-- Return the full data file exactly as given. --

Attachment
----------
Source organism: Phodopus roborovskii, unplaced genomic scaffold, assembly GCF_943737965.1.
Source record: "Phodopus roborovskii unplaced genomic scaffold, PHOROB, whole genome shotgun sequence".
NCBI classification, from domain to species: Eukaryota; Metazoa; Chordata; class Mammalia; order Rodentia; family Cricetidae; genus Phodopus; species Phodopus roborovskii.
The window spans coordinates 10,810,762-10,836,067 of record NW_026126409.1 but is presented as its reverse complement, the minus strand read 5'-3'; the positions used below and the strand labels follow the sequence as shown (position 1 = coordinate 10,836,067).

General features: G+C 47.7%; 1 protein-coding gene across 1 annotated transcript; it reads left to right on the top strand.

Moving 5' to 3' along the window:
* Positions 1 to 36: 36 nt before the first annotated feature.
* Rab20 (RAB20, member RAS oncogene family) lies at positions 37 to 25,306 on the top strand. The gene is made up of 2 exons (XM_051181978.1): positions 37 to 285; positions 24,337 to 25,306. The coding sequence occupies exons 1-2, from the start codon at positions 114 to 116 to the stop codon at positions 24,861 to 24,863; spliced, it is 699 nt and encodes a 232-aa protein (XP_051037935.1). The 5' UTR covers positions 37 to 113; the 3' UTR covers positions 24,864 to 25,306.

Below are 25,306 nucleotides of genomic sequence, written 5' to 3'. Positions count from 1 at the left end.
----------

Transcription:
Source organism: Phodopus roborovskii, unplaced genomic scaffold, assembly GCF_943737965.1.
Source record: "Phodopus roborovskii unplaced genomic scaffold, PHOROB, whole genome shotgun sequence".
NCBI classification, from domain to species: Eukaryota; Metazoa; Chordata; class Mammalia; order Rodentia; family Cricetidae; genus Phodopus; species Phodopus roborovskii.
The window spans coordinates 10,810,762-10,836,067 of record NW_026126409.1 but is presented as its reverse complement, the minus strand read 5'-3'; the positions used below and the strand labels follow the sequence as shown (position 1 = coordinate 10,836,067).

General features: G+C 47.7%; 1 protein-coding gene across 1 annotated transcript; it reads left to right on the top strand.

Moving 5' to 3' along the window:
* Positions 1 to 36: 36 nt before the first annotated feature.
* Rab20 (RAB20, member RAS oncogene family) lies at positions 37 to 25,306 on the top strand. The gene is made up of 2 exons (XM_051181978.1): positions 37 to 285; positions 24,337 to 25,306. The coding sequence occupies exons 1-2, from the start codon at positions 114 to 116 to the stop codon at positions 24,861 to 24,863; spliced, it is 699 nt and encodes a 232-aa protein (XP_051037935.1). The 5' UTR covers positions 37 to 113; the 3' UTR covers positions 24,864 to 25,306.

Below are 25,306 nucleotides of genomic sequence, written 5' to 3'. Positions count from 1 at the left end.